Sunday, April 1, 2012

Putting Words In Mouths

For those of you who know me, you'll know I exploit this blog as an outlet to keep my brain from exploding. Lots of stuff goes in during the week and some of it swells into other stuff and I need to let some of it leak out.

For instance, I heard this week that Shari Lewis, (the famous ventriloquist) as a kid fooled her father into thinking her sister was locked in the closet. And that sparked a full spectrum of thoughts. I thought about humor and ventriloquists I have known and I thought about people I know now (who I hate) who are so skilled with words they can shape personalities that have the power to change the world.
A ventriloquist was in a pub doing his act, which included a schtick that included a bunch of blond jokes. A few minutes later, a blonde woman thumped her drink on her table and charged up to the stage, shouting, "As a matter of fact, Blondes ARE NOT stupid!!" The ventriloquist felt a little embarrassed and began to apologize. "I am really sorry, Madam. It's just part of the act," he said. The blonde woman replied, "Keep out of it you, I'm talking to the idiot on your knee!
Edgar Bergen and sidekick Charlie McCarthy were perhaps the most famous of ventriloquist acts in the 20th Century. He began his career at a young age on the vaudeville stage, and made his name through radio and television, making fun of himself and countering jibes from his Charlie. His lips might have moved a bit but what endeared his act to the public was his ability to make the Charlie character believable. The impish Charlie could get away with comments that no adult would be allowed in that time.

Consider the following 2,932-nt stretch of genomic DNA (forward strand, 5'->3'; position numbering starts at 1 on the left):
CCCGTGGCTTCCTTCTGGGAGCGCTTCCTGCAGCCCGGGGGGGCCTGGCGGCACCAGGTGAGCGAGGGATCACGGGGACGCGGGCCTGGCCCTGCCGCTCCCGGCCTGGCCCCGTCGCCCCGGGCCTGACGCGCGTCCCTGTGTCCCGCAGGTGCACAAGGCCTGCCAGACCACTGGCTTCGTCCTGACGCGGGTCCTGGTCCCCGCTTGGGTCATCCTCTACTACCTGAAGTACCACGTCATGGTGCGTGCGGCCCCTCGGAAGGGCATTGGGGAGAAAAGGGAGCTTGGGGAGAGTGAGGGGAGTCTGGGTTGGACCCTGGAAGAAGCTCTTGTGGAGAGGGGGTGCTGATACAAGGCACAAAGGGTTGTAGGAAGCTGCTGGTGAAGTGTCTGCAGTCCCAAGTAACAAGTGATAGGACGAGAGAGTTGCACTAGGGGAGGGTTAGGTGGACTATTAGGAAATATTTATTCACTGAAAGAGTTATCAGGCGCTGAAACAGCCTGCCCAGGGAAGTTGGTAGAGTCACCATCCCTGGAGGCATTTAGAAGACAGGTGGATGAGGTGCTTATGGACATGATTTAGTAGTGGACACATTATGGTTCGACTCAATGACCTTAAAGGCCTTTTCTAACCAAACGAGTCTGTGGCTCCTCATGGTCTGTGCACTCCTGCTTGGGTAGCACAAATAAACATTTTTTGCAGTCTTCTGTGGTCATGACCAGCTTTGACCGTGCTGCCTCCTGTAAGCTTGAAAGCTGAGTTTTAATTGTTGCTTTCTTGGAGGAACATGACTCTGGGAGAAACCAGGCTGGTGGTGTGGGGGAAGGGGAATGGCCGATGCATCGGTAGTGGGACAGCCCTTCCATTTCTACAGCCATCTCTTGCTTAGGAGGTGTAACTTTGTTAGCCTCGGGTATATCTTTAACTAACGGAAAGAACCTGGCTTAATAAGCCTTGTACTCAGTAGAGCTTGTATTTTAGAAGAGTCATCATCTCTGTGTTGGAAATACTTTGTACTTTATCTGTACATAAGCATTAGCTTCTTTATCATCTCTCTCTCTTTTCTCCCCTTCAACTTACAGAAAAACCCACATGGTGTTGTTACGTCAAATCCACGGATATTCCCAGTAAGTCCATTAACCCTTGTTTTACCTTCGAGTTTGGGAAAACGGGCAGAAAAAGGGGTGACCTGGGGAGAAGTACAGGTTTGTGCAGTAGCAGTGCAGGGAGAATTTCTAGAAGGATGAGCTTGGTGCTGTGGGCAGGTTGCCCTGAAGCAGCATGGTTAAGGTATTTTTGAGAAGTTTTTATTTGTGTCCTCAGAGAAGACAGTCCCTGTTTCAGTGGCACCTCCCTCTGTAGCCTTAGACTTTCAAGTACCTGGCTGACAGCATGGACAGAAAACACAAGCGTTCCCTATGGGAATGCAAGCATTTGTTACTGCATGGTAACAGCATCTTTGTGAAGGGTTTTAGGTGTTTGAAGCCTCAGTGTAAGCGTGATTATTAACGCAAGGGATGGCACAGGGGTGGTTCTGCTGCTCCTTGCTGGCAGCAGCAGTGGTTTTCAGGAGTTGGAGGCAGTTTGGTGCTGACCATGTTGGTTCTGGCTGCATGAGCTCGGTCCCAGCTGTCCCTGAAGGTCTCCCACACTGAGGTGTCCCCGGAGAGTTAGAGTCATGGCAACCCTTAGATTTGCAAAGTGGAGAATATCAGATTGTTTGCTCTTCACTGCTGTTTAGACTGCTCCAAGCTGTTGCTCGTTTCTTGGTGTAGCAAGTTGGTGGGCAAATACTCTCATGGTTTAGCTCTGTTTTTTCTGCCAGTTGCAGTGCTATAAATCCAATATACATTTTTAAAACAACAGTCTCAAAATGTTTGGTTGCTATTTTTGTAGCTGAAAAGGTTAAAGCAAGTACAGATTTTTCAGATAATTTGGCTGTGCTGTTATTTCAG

W.C. Fields: "Tell me, Charles, is it true that your father was a gate-leg table?"
Charlie: "If it is, your father was under it."
All has not been an easy ride between ventriloquist and dummy. Comedian Bill Cosby tells the story of the drunk ventriloquist who lived above the Greenwich Village coffeehouse where Cosby got his first comedy job, who had gotten so jealous of his dummy “that he beat it up in front of an audience. People thought it was an act. This guy actually quit the business to keep this thing from getting the laughs.” The art of putting words into people's mouths is a tough row to hoe, indeed. It can get messy. We've all heard of writers who have thrown their typewriters and computers out windows. But when it works, it can be magic.
A ventriloquist walks into a small village and sees a local man sitting on a porch with his dog. He stops and says to the man, "Hello, mind if I talk to your dog?" 
"The dog don't talk," the man responds.
The ventriloquist asks the dog, "Hello Mr. Dog, how's it going?"
"Going okay, thanks," says the dog. The local man jumps in his chair.
"Is this man your owner?" the ventriloquist asks.
"Yep. He sure is," the dog answers. The local man's eyes become the size of saucers.
"How does this man treat you?" the ventriloquist asks the dog.
"Real good. He walks me twice a day, feeds me great food and takes me to the dog park once a week to play."